“You’re in Trouble,” Says Judge to Bladder Injury Plaintiff Who Failed to Disclose Doctor’s Visit in Discovery, and Awards $21,000 in Sanctions

By Stacey Rose Harris
DiMuroGinsberg, PC

Plaintiff Richard Robbins sued Sentara Hospital in Norfolk Circuit Court, alleging that he suffered permanent injury to his bladder following knee surgery, due to negligent bladder management by the nursing staff (likely arising out of catheter care). During discovery, Robbins’ counsel did not disclose that Robbins had visited a bladder specialist in Baltimore, and Sentara’s counsel caught wind of it when they saw reference to a John’s Hopkins appointment in other medical records. The records revealed the Hopkins’ specialist opinion that the bladder issues likely arose “over the span of many years” and were not the result of treatment during his surgery stay.

This revelation was explosive, and Sentara’s counsel sought dismissal of the case or to have the issue of causation taken from the jury, arguing that “Plaintiff and/or his counsel deliberately gave evasive and incomplete responses to avoid production of dispositive evidence.” Sentara’s counsel also pointed to the fact that they had asked for Plaintiff’s counsel to authorize a medical subpoena, and he has put a tight expiration date on it—three weeks. This delayed their obtaining the records. Further, even after being made aware of the existence of new records, he did not supplement Robbins’ discovery responses. Robbins, in an affidavit to the Court, swore that he never disclosed the Hopkins visit to his lawyer. The lawyer, for his part, and represented by his own counsel, stated that he had not seen the Hopkins records until Sentara moved for sanctions, and that his clients had not mentioned the doctor’s statements.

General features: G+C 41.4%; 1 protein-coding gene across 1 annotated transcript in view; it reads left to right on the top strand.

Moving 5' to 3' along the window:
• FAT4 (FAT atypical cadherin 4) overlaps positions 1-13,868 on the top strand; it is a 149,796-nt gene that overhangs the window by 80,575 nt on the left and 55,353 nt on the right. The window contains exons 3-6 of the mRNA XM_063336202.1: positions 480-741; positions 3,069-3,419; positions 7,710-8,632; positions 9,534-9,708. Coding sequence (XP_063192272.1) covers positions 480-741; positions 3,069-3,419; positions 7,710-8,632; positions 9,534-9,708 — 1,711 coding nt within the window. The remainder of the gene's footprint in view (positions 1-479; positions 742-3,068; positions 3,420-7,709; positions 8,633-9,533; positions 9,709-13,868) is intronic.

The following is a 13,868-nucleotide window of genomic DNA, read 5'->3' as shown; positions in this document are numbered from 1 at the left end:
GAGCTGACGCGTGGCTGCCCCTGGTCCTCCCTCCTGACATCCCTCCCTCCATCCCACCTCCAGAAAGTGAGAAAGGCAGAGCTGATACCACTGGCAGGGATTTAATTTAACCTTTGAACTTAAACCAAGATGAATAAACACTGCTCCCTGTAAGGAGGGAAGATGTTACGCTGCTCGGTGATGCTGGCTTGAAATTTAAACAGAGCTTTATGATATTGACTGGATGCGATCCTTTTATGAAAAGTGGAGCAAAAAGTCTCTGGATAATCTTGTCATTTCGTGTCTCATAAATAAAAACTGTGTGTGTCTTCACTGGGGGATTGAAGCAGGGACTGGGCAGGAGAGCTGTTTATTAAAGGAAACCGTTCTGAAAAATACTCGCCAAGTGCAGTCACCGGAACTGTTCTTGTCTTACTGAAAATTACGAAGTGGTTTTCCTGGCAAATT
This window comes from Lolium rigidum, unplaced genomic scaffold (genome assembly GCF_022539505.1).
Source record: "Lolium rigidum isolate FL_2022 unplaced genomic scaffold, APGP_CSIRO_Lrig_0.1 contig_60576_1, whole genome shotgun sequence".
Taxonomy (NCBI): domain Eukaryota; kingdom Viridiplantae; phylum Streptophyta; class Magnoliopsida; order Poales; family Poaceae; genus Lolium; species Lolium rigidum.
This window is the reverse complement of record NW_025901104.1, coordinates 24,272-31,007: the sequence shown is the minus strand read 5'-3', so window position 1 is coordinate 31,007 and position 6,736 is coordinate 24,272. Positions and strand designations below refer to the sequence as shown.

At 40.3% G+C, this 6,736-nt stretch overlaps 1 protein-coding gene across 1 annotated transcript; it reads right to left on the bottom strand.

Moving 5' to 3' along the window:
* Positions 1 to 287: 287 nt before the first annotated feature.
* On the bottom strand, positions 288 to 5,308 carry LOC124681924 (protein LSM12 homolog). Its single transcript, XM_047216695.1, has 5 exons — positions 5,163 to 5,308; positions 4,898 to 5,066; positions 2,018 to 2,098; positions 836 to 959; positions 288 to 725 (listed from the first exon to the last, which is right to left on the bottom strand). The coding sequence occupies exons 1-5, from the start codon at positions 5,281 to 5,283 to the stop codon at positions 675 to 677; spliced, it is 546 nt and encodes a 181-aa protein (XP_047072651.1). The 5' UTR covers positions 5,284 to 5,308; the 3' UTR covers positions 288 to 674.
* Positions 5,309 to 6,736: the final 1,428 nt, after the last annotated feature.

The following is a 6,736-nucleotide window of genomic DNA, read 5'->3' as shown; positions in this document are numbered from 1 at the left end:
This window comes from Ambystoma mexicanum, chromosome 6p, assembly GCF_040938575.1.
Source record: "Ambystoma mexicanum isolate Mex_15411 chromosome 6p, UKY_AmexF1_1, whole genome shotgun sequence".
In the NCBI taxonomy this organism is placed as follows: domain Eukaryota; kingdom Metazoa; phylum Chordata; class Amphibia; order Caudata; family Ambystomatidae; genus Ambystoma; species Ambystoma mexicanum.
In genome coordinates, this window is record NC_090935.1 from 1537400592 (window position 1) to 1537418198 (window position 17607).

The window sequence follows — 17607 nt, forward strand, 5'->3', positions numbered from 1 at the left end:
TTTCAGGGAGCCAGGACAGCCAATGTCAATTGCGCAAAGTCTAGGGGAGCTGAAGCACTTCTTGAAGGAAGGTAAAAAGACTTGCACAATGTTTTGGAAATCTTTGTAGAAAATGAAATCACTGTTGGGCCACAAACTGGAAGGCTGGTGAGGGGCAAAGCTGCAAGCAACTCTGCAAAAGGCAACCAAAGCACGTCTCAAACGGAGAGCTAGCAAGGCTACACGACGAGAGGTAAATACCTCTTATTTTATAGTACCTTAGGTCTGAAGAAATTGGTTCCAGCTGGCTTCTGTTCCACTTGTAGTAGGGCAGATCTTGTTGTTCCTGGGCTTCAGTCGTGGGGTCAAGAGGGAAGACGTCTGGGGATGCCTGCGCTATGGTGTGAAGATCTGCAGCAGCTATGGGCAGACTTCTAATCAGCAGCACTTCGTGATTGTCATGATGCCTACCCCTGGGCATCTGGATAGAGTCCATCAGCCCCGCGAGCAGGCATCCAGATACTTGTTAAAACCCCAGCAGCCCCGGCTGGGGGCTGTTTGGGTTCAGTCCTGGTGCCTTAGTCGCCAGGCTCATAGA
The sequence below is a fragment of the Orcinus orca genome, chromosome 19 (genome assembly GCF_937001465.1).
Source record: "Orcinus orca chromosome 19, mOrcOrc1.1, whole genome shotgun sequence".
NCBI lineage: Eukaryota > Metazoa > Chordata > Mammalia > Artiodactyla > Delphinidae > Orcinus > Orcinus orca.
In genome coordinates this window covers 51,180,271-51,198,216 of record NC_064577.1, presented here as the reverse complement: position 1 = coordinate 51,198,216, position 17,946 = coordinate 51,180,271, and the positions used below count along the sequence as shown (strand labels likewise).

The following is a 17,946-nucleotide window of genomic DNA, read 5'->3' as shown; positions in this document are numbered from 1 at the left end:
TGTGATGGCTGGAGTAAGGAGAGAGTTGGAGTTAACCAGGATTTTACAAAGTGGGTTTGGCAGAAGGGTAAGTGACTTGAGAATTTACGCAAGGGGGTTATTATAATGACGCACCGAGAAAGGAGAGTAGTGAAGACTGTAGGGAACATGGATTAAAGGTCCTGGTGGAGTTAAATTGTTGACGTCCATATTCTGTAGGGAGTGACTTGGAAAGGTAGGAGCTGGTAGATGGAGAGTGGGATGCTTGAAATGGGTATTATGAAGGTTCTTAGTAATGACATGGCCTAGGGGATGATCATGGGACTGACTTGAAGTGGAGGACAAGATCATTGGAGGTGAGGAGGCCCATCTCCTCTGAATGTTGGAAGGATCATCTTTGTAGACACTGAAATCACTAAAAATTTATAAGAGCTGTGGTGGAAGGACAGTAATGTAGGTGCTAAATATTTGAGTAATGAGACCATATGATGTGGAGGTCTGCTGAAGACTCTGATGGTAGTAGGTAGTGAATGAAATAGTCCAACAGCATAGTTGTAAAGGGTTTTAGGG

Sentara’s lawyers were galled at Robbin’s position. Nevertheless, on their motion for sanctions, they asked the Court, “What’s your analysis?” The Court found that they “should have disclosed a visit to a world-renowned hospital for a second opinion about the very condition that caused Plaintiff to bring this malpractice suit; and once that omission came to Plaintiff’s attention, he and his counsel should have addressed the oversight immediately. They did not.” Although that omission was suspicious, the Court decided that there was no evidence that this information was intentionally concealed, and declined to dismiss the case or find that Robbins should be precluded from presenting evidence on causation. It did enter an award of sanctions against the Plaintiff of over $21,000, with a stern warning that this type of relevant discovery must be leaked much earlier in the case.

The lawyers at DiMuroGinsberg regularly represents attorneys who find themselves similarly situated to Robbins’ lawyer. Ben DiMuro, managing partner of the firm, has over 30 years of experience in counseling other attorneys on professional responsibility matters and defending them against sanctions motions and before the Virginia State Bar in ethics proceedings.